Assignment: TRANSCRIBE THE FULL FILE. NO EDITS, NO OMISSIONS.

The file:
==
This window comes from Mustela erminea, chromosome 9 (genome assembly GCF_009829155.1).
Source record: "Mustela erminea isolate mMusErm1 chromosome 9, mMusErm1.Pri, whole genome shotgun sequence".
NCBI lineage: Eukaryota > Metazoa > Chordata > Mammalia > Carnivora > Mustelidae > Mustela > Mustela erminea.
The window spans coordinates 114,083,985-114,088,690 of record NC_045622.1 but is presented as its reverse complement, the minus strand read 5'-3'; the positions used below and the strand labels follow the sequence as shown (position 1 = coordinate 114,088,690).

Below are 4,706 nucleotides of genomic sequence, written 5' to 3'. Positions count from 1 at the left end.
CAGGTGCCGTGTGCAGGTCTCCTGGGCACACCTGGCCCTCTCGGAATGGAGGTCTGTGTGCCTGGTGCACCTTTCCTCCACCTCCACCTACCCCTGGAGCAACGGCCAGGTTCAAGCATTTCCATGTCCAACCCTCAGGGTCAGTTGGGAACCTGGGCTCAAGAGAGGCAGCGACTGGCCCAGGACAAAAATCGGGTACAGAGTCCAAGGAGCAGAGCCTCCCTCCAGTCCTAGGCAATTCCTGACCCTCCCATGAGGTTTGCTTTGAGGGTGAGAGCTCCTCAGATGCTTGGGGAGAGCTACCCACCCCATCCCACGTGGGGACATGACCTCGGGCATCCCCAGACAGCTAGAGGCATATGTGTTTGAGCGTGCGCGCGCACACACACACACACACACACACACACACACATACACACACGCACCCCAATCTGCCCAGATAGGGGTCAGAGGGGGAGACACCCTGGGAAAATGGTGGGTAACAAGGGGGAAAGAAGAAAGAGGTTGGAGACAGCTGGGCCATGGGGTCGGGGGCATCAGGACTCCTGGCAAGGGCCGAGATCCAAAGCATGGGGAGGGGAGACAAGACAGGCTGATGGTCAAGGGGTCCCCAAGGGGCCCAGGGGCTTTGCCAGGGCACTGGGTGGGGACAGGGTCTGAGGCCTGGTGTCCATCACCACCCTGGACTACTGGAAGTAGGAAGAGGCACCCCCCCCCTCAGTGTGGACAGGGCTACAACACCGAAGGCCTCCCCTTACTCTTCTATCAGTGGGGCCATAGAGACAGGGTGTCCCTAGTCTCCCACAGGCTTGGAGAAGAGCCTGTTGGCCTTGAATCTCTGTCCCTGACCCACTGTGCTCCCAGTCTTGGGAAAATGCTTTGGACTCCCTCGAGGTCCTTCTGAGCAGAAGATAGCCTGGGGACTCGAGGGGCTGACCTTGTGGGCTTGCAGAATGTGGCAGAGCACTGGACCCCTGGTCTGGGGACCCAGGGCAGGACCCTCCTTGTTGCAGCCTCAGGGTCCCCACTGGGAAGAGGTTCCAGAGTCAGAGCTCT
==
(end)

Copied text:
This window comes from Mustela erminea, chromosome 9 (genome assembly GCF_009829155.1).
Source record: "Mustela erminea isolate mMusErm1 chromosome 9, mMusErm1.Pri, whole genome shotgun sequence".
NCBI lineage: Eukaryota > Metazoa > Chordata > Mammalia > Carnivora > Mustelidae > Mustela > Mustela erminea.
The window spans coordinates 114,083,985-114,088,690 of record NC_045622.1 but is presented as its reverse complement, the minus strand read 5'-3'; the positions used below and the strand labels follow the sequence as shown (position 1 = coordinate 114,088,690).

Below are 4,706 nucleotides of genomic sequence, written 5' to 3'. Positions count from 1 at the left end.
CAGGTGCCGTGTGCAGGTCTCCTGGGCACACCTGGCCCTCTCGGAATGGAGGTCTGTGTGCCTGGTGCACCTTTCCTCCACCTCCACCTACCCCTGGAGCAACGGCCAGGTTCAAGCATTTCCATGTCCAACCCTCAGGGTCAGTTGGGAACCTGGGCTCAAGAGAGGCAGCGACTGGCCCAGGACAAAAATCGGGTACAGAGTCCAAGGAGCAGAGCCTCCCTCCAGTCCTAGGCAATTCCTGACCCTCCCATGAGGTTTGCTTTGAGGGTGAGAGCTCCTCAGATGCTTGGGGAGAGCTACCCACCCCATCCCACGTGGGGACATGACCTCGGGCATCCCCAGACAGCTAGAGGCATATGTGTTTGAGCGTGCGCGCGCACACACACACACACACACACACACACACACATACACACACGCACCCCAATCTGCCCAGATAGGGGTCAGAGGGGGAGACACCCTGGGAAAATGGTGGGTAACAAGGGGGAAAGAAGAAAGAGGTTGGAGACAGCTGGGCCATGGGGTCGGGGGCATCAGGACTCCTGGCAAGGGCCGAGATCCAAAGCATGGGGAGGGGAGACAAGACAGGCTGATGGTCAAGGGGTCCCCAAGGGGCCCAGGGGCTTTGCCAGGGCACTGGGTGGGGACAGGGTCTGAGGCCTGGTGTCCATCACCACCCTGGACTACTGGAAGTAGGAAGAGGCACCCCCCCCCTCAGTGTGGACAGGGCTACAACACCGAAGGCCTCCCCTTACTCTTCTATCAGTGGGGCCATAGAGACAGGGTGTCCCTAGTCTCCCACAGGCTTGGAGAAGAGCCTGTTGGCCTTGAATCTCTGTCCCTGACCCACTGTGCTCCCAGTCTTGGGAAAATGCTTTGGACTCCCTCGAGGTCCTTCTGAGCAGAAGATAGCCTGGGGACTCGAGGGGCTGACCTTGTGGGCTTGCAGAATGTGGCAGAGCACTGGACCCCTGGTCTGGGGACCCAGGGCAGGACCCTCCTTGTTGCAGCCTCAGGGTCCCCACTGGGAAGAGGTTCCAGAGTCAGAGCTCT